Disseminating your research findings is an important component of the research process. Indeed Chris Whitty, head of NIHR and the government’s Chief Medical Adviser went so far as to say ‘Research is of no use unless it gets to the people who need to use it’. So why is it something that often feels like a late addition to a research proposal?
Traditionally dissemination was something that happened at the end of a project and ideally comprising of several articles in peer-reviewed journals and perhaps a conference presentation or poster just depending where you were with your research career. Now things have dramatically changed, yes articles and presentations are still vitally important but dissemination has gone wider, it’s gone live and it’s gone social.
Nowadays if a project lasts 3 years then that’s three years of opportunities to engage with your audience, build your network and to foster your research reputation. Instead of just waiting on the long process to be published, raising awareness can be immediate and with social media, it’s opened up one way communication into a two way process with the people affected by your research being able to talk to you, ask questions and comment on your work. NIHR’s blog ‘What’s the research on promoting health research through social media?’ demonstrates how important this area of dissemination is becoming.
The focus of research is now more than ever about impact, influencing change through the awareness and uptake of ideas based on a solid ground of evidence. Your ideas are more likely to have that desired impact if you engage with your audience, network with influencers in your field and use novel ways to disseminate.
So how do you start to build your dissemination plan? Well firstly, you need to think about who you are trying to reach and what you are trying to achieve. Then make sure your plans are proportionate to the project you are undertaking and that you have costed dissemination into your bid. It pays to be unique and creative, you will stand out from the crowd and your research will attract attention. Pick the tools that suit your needs – blogging is a great way to take people with you on your research journey and it is a fantastic tool for both participant recruitment and retention. Research also shows that readership for individual blog posts far outstrips that of journal articles. If you’re interested in blogging take a look at The HARTS blog. Use twitter to amplify your reach, pointing users to your blog post/article or providing snippets of information about your project. Twitter also allows you to exchange ideas with researchers with similar interests and allows opportunities for networking and collaborations. #WeNurses Twitterchat is a great example of this in action. Short videos play into the hands of a population short on time and attracted to images (Be Part of Research Animation), whilst radio interviews can link into very different communities. Comics (Graphic Medicine) can be a great way to communicate with both children and young people as well as a way to address sensitive and difficult issues (The Weight of Expectation). Then finally, everyone likes a party, just think about who needs to be there to celebrate with you and help launch the results into practice.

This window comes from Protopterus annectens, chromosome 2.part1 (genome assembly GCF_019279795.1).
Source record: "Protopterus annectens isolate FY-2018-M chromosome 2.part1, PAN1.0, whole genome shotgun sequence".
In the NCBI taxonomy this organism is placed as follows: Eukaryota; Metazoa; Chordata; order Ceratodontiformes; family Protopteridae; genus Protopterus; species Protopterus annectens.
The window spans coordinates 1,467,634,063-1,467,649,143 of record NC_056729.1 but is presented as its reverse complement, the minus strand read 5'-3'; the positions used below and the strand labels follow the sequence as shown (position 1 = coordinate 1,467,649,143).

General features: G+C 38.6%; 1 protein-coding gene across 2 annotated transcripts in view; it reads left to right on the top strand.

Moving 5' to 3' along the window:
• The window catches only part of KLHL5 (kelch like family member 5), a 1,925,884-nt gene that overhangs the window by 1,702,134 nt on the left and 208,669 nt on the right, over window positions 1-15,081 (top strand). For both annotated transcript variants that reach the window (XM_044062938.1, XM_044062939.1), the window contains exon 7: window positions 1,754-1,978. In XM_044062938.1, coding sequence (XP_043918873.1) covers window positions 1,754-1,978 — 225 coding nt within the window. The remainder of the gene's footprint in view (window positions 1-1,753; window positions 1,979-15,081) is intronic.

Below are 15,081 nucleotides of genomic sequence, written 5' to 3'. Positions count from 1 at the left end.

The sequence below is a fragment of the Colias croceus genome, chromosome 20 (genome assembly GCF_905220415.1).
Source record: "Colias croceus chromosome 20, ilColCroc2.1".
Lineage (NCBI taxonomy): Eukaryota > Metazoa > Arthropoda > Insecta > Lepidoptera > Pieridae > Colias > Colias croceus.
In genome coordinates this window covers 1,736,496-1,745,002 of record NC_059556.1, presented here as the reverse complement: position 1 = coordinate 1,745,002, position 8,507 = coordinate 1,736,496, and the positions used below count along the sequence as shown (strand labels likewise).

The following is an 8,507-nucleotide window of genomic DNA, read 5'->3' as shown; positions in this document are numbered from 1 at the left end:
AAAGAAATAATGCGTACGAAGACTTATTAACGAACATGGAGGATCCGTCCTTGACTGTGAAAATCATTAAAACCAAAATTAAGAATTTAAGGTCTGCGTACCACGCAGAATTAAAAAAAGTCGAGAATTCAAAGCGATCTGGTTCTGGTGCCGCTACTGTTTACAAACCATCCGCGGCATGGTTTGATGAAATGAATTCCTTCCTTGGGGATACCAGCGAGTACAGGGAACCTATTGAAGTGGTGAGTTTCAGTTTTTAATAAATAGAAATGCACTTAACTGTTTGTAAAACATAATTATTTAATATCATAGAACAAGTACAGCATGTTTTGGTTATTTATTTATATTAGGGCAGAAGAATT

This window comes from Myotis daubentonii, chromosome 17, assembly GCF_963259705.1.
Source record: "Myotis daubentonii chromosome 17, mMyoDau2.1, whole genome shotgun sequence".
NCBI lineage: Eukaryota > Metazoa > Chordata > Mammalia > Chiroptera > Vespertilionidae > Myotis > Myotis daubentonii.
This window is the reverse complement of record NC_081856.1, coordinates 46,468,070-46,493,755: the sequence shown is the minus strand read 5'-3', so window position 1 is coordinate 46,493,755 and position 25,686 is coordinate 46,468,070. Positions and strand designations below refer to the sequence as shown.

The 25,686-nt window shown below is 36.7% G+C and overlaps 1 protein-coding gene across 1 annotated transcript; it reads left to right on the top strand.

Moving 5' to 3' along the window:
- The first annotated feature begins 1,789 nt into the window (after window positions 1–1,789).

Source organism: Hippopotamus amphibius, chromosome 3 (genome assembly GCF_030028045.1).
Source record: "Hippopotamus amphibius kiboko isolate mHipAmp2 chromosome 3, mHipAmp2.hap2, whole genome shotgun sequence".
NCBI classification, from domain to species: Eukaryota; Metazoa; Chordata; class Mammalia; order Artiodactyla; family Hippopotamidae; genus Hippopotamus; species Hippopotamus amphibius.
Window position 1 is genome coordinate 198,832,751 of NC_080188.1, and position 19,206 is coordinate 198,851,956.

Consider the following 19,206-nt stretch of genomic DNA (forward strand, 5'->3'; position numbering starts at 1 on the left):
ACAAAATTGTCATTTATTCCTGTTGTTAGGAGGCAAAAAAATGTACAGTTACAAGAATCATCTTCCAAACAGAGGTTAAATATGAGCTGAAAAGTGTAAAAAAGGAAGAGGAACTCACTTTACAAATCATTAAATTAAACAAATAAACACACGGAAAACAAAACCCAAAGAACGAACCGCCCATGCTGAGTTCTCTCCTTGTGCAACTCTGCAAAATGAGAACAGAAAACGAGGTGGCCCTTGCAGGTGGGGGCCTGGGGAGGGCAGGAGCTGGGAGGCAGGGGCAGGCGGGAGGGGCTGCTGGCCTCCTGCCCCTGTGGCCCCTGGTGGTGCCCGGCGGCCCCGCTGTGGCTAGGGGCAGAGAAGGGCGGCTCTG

Still need convincing to expand your dissemination horizons? Check out the research presented in Social media use in the research workflow to investigate the benefits of using different complementary channels for disseminating and discovering research.
What next? Well, take your time; pick what suits you, your team and your research area; make sure it’s appropriate, interesting and reaches those who need to know about your research; make use of your public involvement group for ideas and don't forget to ask your local RDS for help and guidance.